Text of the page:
In fact, raising this parade of horribles — pastors thrown in jail for preaching the gospel, or churches being shut down for not performing same-sex weddings — is not only nonfactual but counterproductive. Uninformed and alarmist claims have allowed those advocating for same-sex marriage to set up straw-man arguments that can be easily knocked down and then claim all religious liberty concerns are taken care of. An unsupported claim of religious persecution or religious liberty infringement doesn’t advance the cause.
The conflict is unlikely to be in the four corners of the church sanctuary or with the pastor. The first challenges will be with the church’s related ministries. Our schools, hospitals, community service programs, relief agencies, and any place that the church comes into contact with the larger society are the locations where government regulations and church beliefs will first collide. If non-Adventists are being hired, if services are being provided to non-members, or if government money is involved (including in the form of a tax exemption), the church will be at varying degrees of risk.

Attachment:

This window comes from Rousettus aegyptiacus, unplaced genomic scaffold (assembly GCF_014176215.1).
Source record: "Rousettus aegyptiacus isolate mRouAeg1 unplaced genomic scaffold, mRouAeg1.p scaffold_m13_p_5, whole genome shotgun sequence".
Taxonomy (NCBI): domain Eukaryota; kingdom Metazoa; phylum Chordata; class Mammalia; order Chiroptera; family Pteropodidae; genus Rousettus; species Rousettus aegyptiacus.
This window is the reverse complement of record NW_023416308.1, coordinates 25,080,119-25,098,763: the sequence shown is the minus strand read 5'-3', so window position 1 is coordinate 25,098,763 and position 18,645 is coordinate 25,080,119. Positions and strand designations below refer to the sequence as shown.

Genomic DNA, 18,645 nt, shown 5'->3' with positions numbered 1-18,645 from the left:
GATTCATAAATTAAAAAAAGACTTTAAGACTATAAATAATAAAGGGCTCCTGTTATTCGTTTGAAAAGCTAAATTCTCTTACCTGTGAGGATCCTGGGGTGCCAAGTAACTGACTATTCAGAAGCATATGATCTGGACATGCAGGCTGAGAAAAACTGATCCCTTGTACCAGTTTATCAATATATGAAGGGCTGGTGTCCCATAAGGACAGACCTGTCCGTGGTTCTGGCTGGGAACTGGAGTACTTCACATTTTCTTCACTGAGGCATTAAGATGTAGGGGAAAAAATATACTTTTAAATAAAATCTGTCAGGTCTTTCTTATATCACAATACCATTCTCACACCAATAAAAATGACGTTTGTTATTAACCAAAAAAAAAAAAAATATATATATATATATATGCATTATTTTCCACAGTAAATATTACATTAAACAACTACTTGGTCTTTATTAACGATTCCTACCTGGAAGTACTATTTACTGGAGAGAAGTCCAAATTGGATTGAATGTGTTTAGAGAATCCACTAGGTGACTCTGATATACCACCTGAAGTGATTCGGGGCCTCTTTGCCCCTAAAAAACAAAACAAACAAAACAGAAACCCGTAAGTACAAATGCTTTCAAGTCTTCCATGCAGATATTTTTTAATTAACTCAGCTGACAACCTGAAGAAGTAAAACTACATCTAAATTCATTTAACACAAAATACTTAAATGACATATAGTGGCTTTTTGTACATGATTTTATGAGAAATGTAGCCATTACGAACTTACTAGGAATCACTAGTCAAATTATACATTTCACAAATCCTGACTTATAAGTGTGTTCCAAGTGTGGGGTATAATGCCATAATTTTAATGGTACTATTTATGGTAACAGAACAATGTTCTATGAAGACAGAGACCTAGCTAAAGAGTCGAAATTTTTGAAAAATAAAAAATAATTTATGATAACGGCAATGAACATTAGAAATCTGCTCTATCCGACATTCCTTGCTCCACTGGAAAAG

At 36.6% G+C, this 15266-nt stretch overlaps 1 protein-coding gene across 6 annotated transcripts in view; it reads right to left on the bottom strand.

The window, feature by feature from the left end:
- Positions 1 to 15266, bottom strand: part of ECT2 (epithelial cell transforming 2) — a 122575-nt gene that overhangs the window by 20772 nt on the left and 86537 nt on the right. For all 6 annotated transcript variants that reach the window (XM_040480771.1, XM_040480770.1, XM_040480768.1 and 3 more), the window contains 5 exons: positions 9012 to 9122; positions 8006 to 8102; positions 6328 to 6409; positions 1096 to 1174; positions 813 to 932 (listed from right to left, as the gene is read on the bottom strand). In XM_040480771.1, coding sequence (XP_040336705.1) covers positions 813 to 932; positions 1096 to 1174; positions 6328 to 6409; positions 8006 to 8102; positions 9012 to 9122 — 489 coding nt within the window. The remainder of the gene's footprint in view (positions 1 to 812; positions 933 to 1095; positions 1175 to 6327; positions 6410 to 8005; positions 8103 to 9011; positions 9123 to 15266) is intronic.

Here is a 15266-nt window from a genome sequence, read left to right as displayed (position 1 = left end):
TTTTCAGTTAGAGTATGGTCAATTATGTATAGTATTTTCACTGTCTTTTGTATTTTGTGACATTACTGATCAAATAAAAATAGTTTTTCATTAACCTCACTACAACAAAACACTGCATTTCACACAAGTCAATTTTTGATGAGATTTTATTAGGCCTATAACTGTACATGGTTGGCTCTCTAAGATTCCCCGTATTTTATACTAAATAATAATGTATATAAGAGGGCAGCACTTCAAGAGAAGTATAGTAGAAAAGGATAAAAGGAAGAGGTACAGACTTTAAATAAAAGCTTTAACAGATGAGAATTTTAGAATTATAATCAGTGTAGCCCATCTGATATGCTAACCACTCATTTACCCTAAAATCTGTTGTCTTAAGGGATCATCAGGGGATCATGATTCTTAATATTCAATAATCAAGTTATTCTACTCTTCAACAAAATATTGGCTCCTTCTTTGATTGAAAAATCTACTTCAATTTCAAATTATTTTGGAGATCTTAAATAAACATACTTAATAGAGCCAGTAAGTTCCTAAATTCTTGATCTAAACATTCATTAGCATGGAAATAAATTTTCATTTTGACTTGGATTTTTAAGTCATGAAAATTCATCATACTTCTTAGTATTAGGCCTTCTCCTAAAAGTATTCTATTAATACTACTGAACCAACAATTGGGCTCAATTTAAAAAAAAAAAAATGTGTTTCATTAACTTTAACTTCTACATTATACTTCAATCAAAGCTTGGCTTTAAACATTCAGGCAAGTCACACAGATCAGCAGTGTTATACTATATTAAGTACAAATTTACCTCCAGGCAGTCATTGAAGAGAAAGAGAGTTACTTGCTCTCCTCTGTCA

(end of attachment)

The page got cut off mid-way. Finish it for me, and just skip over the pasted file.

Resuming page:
Exactly how and where the church and its members will experience legal pressure is uncertain. Anyone who claims to know where the line between religious freedom and gay and lesbian rights will end up is either claiming the gift of prophecy or delusional. Further, in the United States, different parts of the country will face different issues. Mississippi is not California, and while there will be issues on the federal level, much of this debate will revolve around state and even local city ordinances.
The issue of religious freedom came up both during oral arguments and in the Supreme Court’s decision. It was the subject of the church’s friend-of-the court brief filed in the case, which was cited in a dissenting opinion. Justice Anthony Kennedy in his majority opinion made some assurances, saying the First Amendment gives “proper protection” to those who disagree with the court’s decision. But exactly what constitutes proper protection is unknown, much like most other issues in this arena.
Kennedy’s description of these protections was less than reassuring. He wrote that individuals would be able “to continue the family structure they have long revered.” While it is reassuring to know that no one will be forced into a same-sex marriage, that was hardly a danger. More importantly, Kennedy also said people of faith would be able to “to teach the principles that are so fulfilling and so central to their lives and faiths.“